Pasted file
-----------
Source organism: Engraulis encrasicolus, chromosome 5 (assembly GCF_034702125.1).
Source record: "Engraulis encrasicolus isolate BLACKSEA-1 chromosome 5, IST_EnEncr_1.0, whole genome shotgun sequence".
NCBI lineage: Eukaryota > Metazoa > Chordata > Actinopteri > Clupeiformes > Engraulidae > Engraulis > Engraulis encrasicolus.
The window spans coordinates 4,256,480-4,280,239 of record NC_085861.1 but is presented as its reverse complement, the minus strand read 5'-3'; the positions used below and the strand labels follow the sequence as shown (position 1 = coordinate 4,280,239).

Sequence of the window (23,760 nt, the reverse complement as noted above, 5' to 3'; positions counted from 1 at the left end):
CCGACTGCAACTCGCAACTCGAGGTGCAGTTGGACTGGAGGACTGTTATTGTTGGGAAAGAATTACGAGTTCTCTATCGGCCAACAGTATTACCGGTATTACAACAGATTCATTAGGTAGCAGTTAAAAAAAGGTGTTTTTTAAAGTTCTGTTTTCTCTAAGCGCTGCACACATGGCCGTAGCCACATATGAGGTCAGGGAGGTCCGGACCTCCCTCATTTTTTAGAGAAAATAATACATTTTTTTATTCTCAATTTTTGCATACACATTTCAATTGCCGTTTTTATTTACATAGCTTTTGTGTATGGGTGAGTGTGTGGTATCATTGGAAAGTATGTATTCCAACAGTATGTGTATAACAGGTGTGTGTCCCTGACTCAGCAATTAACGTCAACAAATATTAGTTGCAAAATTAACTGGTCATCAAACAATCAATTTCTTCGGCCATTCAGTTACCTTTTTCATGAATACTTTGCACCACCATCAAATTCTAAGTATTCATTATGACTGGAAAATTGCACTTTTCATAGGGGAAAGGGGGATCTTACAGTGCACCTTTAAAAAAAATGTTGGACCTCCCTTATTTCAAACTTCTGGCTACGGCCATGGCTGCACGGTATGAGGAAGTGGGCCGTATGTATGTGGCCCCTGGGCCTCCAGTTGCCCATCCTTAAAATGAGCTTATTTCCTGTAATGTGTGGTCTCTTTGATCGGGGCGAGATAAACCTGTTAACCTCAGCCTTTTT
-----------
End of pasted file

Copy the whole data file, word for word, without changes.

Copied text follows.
Source organism: Engraulis encrasicolus, chromosome 5 (assembly GCF_034702125.1).
Source record: "Engraulis encrasicolus isolate BLACKSEA-1 chromosome 5, IST_EnEncr_1.0, whole genome shotgun sequence".
NCBI lineage: Eukaryota > Metazoa > Chordata > Actinopteri > Clupeiformes > Engraulidae > Engraulis > Engraulis encrasicolus.
The window spans coordinates 4,256,480-4,280,239 of record NC_085861.1 but is presented as its reverse complement, the minus strand read 5'-3'; the positions used below and the strand labels follow the sequence as shown (position 1 = coordinate 4,280,239).

Sequence of the window (23,760 nt, the reverse complement as noted above, 5' to 3'; positions counted from 1 at the left end):
CCGACTGCAACTCGCAACTCGAGGTGCAGTTGGACTGGAGGACTGTTATTGTTGGGAAAGAATTACGAGTTCTCTATCGGCCAACAGTATTACCGGTATTACAACAGATTCATTAGGTAGCAGTTAAAAAAAGGTGTTTTTTAAAGTTCTGTTTTCTCTAAGCGCTGCACACATGGCCGTAGCCACATATGAGGTCAGGGAGGTCCGGACCTCCCTCATTTTTTAGAGAAAATAATACATTTTTTTATTCTCAATTTTTGCATACACATTTCAATTGCCGTTTTTATTTACATAGCTTTTGTGTATGGGTGAGTGTGTGGTATCATTGGAAAGTATGTATTCCAACAGTATGTGTATAACAGGTGTGTGTCCCTGACTCAGCAATTAACGTCAACAAATATTAGTTGCAAAATTAACTGGTCATCAAACAATCAATTTCTTCGGCCATTCAGTTACCTTTTTCATGAATACTTTGCACCACCATCAAATTCTAAGTATTCATTATGACTGGAAAATTGCACTTTTCATAGGGGAAAGGGGGATCTTACAGTGCACCTTTAAAAAAAATGTTGGACCTCCCTTATTTCAAACTTCTGGCTACGGCCATGGCTGCACGGTATGAGGAAGTGGGCCGTATGTATGTGGCCCCTGGGCCTCCAGTTGCCCATCCTTAAAATGAGCTTATTTCCTGTAATGTGTGGTCTCTTTGATCGGGGCGAGATAAACCTGTTAACCTCAGCCTTTTT